Decision-making when faced with a dog cancer diagnosis can be tough. Treatment outcome, age, cost, and side effects all can weigh heavily on the mind of a dog lover.
During the first decision-making period, so much has to be weighed. The difficult part in this process is that nothing seems to be for sure. Objective data may be hard to come by, and easy choices are elusive.
Many people can feel a bit overwhelmed.
One of the aspects of cancer medicine, whether in conventional oncology or “alternative” approaches, is the point at which we are over-treating. In other words, the treatment’s benefit is outweighed by its drawbacks. The Big Three (Surgery, Chemotherapy and Radiation) have drawbacks from many people’s perspectives.
To traditional oncology’s credit, there many patients do well, achieve longer lives, and are happier for a more prolonged period. However, there can be a difference between what is written in a veterinary textbook and what the real world demands.
Suppose a diagnosis of a nasal fibrosarcoma is made. The tumor is located quite close to the tip of the nose. Perhaps this dog is a year old 17 Shar Pei whose kidneys are a little diseased. If one were to widen back and look at the traditional recommended treatment (radiation with debulking surgery), it might not make a lot of sense.
Radiation requires multiple rounds of general anesthesia. The kidneys may not be able to tolerate its effects. The dog has already surpassed her life expectancy. The surgery will necessitate major pain management, and we cannot use anti-inflammatory pain meds due to the kidneys. Even with all of this, there is a significant possibility the tumor will regrow soon.
In this case, most aware vets and dog lovers would realize the traditional treatment should actually be called over-treatment. Most would agree that the direction the scale tips would not support textbook treatments.
A huge piece in this equation is the viewpoint of the person in charge: you! Your role is deciding the treatment plan is dictated by what type of philosophy you have in treating your dog.
If you would like more information on treatment decision-making for your dog, it can be found in The Dog Cancer Survival Guide.
It is really important to take just a few minutes and define where you stand, at this moment. A person who will accept most side effects (toxicities, pain, etc) in exchange for treatment benefits is not the same as one who will not. Note that you should be aware of what benefits you can expect from a given treatment, and the risks of side effects too.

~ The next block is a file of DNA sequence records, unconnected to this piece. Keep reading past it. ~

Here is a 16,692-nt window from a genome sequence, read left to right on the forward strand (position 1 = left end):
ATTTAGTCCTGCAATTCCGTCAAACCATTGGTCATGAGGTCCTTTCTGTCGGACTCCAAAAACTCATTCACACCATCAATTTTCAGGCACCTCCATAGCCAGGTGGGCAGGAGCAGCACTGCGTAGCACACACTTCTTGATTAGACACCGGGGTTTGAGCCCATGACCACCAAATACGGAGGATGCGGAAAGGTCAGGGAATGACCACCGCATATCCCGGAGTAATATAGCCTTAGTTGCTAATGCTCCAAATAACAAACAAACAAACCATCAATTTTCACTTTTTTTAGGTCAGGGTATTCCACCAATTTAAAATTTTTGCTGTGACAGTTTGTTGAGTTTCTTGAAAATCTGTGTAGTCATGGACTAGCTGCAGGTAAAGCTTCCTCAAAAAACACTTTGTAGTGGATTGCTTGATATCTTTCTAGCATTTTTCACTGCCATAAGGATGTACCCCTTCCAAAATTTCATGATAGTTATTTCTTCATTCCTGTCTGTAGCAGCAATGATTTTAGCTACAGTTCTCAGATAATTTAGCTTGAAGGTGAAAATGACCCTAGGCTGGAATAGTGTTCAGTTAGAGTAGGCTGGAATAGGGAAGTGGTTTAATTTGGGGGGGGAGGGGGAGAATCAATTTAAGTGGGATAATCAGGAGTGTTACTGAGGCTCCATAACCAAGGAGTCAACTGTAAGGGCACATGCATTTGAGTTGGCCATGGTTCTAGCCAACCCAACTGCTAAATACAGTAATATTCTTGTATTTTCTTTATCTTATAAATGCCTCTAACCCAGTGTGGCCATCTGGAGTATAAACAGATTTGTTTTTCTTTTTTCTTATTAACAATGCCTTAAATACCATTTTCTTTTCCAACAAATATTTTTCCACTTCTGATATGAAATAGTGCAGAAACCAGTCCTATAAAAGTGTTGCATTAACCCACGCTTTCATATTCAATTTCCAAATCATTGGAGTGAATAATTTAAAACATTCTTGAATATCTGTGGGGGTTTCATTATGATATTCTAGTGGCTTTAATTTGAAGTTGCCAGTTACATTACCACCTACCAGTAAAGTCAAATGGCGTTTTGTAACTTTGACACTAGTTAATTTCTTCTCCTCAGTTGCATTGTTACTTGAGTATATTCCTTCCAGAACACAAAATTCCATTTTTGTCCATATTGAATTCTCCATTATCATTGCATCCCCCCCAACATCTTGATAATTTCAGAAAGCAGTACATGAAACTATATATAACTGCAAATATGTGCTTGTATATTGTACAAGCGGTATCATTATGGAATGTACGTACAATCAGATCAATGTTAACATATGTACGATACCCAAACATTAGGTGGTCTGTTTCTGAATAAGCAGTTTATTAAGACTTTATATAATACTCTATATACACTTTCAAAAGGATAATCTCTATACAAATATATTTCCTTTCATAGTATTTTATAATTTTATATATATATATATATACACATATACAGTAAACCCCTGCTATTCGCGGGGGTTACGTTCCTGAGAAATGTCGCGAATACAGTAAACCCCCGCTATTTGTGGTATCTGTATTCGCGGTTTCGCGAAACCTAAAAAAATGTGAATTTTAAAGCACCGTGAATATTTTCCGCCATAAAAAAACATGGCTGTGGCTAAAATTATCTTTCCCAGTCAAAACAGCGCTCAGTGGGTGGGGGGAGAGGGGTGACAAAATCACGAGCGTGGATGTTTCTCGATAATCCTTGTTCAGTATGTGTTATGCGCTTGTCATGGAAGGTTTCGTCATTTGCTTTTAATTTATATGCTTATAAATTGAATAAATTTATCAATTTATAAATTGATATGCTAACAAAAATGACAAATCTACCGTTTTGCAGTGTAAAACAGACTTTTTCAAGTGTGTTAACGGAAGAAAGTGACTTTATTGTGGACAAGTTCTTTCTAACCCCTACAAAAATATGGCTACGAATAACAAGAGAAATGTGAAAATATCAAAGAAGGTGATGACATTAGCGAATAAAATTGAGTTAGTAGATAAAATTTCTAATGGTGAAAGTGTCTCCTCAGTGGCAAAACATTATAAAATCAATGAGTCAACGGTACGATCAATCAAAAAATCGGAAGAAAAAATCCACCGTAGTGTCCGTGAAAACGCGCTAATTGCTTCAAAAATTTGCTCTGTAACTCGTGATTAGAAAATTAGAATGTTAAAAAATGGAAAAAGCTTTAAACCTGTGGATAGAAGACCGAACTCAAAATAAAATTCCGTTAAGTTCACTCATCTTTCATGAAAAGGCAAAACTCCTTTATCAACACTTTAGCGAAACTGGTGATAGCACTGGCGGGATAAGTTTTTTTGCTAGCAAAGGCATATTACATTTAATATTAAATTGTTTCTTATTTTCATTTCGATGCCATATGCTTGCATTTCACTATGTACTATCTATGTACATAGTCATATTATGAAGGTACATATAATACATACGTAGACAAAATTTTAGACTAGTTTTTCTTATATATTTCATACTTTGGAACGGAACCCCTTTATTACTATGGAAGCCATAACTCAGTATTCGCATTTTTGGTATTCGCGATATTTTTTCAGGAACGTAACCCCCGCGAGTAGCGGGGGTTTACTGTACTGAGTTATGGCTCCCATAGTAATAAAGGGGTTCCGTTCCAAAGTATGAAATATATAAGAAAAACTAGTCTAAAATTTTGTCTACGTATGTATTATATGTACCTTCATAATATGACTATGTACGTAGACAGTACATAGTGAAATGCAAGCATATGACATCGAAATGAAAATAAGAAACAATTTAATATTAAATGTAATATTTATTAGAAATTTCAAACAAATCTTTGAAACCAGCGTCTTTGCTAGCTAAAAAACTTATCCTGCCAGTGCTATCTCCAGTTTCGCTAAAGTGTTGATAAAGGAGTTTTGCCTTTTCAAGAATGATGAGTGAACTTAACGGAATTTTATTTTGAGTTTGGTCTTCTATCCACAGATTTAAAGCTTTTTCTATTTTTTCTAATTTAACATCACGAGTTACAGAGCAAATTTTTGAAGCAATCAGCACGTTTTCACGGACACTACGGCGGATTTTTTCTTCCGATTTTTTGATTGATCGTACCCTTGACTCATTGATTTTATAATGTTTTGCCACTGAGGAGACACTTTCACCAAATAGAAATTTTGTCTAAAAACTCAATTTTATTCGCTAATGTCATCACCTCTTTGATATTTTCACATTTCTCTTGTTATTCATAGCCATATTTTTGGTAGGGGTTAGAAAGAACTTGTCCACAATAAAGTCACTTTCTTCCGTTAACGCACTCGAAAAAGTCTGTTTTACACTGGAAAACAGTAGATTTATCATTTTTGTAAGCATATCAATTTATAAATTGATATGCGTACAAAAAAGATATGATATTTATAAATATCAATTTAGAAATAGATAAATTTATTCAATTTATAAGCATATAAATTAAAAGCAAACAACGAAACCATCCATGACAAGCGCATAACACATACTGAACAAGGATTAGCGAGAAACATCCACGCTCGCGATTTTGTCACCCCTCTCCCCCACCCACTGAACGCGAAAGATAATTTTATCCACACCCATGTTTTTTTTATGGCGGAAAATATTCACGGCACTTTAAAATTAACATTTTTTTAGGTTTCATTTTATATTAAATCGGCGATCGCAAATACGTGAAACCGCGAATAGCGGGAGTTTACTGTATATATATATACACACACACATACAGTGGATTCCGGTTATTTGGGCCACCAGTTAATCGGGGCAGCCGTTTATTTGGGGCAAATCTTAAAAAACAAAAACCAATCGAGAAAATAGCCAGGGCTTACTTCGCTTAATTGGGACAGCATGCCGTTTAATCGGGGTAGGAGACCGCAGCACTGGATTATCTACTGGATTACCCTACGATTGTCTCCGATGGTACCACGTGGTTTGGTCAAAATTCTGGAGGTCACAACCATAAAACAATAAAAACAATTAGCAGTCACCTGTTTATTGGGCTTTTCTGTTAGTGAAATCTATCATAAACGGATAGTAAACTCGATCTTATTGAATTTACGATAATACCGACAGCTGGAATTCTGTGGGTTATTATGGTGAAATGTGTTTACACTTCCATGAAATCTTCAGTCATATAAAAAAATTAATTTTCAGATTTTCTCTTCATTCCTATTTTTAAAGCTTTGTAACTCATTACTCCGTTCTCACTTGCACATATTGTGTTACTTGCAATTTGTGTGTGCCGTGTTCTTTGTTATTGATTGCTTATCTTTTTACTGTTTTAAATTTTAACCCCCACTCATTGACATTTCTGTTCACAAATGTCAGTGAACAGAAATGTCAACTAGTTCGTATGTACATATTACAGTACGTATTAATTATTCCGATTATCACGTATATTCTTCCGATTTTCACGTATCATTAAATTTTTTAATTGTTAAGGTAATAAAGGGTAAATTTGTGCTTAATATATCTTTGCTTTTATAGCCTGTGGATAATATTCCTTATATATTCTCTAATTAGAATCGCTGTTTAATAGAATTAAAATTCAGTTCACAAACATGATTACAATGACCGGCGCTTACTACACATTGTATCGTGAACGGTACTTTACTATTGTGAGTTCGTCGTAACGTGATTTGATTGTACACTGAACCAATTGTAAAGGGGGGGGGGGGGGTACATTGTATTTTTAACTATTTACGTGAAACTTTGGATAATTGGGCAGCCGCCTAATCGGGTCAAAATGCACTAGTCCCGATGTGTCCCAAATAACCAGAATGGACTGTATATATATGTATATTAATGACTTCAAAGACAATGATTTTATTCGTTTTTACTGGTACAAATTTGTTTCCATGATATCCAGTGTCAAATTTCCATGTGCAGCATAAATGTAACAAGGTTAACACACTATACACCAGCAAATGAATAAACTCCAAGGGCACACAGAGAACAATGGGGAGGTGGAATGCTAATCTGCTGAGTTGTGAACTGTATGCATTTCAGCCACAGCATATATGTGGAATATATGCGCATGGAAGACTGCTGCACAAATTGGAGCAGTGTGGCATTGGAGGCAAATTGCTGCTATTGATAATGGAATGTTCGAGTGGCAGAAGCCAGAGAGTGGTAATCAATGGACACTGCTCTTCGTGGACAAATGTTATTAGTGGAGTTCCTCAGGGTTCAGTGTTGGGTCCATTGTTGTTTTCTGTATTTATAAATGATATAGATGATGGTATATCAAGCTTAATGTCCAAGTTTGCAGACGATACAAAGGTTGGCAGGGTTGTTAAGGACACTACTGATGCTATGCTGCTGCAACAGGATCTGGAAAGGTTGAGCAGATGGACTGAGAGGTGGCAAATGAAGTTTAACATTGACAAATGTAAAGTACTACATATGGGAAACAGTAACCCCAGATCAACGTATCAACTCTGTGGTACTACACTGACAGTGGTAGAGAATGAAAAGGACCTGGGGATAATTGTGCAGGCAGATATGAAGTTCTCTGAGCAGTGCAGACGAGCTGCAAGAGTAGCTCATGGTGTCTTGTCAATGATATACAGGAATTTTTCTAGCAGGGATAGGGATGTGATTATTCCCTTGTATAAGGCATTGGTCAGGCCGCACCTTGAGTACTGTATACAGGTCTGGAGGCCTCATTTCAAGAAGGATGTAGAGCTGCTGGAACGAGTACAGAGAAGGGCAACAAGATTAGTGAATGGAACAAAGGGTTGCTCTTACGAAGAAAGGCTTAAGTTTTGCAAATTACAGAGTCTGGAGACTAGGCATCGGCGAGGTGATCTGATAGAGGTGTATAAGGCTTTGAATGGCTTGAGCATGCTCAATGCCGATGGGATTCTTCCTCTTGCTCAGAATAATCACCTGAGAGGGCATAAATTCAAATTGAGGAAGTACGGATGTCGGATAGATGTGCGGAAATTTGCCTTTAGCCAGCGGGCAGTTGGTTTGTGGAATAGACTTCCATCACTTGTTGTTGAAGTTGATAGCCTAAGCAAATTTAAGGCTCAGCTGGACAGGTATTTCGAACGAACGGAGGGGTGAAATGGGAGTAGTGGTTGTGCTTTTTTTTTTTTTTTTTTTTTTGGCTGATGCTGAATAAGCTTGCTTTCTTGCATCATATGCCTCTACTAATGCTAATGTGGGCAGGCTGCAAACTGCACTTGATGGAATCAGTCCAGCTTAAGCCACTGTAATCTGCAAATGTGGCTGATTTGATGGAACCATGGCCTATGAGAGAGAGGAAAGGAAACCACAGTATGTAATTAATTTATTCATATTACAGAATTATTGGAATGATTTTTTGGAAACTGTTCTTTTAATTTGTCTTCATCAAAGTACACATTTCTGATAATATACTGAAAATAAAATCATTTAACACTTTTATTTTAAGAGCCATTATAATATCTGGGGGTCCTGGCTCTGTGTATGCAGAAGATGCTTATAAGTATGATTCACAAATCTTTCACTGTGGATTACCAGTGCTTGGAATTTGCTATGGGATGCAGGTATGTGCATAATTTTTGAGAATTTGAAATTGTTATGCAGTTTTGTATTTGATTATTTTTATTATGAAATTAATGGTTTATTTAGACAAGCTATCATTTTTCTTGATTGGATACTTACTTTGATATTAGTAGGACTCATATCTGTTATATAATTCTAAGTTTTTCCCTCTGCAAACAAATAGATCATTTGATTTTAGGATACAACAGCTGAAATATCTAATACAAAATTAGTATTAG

Where do you stand? Are you willing to accept most side effects? Are you only willing to accept some in exchange for less treatment pay-off? Do you want to make sure that above all, nothing is done that will adversely affect your dog (palliative measures only)?
So we not only have to take into account age, life expectancy, concurrent disease, and financial feasibility. What determines over-treatment is really dependent on what your viewpoint is. Since we are all different people, what constitutes over-treatment can vary.
We realize that other options are needed in veterinary cancer care. We are furiously trying to develop strategies that will increase life quality for dogs in need. Stay tuned!
Dr. Demian Dressler is internationally recognized as “the dog cancer vet” because of his innovations in the field of dog cancer management, and the popularity of his blog here at Dog Cancer Blog. The owner of South Shore Veterinary Care, a full-service veterinary hospital in Maui, Hawaii, Dr. Dressler studied Animal Physiology and received a Bachelor of Science degree from the University of California at Davis before earning his Doctorate in Veterinary Medicine from Cornell University. After practicing at Killewald Animal Hospital in Amherst, New York, he returned to his home state, Hawaii, to practice at the East Honolulu Pet Hospital before heading home to Maui to open his own hospital. Dr. Dressler consults both dog lovers and veterinary professionals, and is sought after as a speaker on topics ranging from the links between lifestyle choices and disease, nutrition and cancer, and animal ethics. His television appearances include “Ask the Vet” segments on local news programs. He is the author of The Dog Cancer Survival Guide: Full Spectrum Treatments to Optimize Your Dog’s Life Quality and Longevity. He is a member of the American Veterinary Medical Association, the Hawaii Veterinary Medical Association, the American Association of Avian Veterinarians, the National Animal Supplement Council and CORE (Comparative Orthopedic Research Evaluation). He is also an advisory board member for Pacific Primate Sanctuary.
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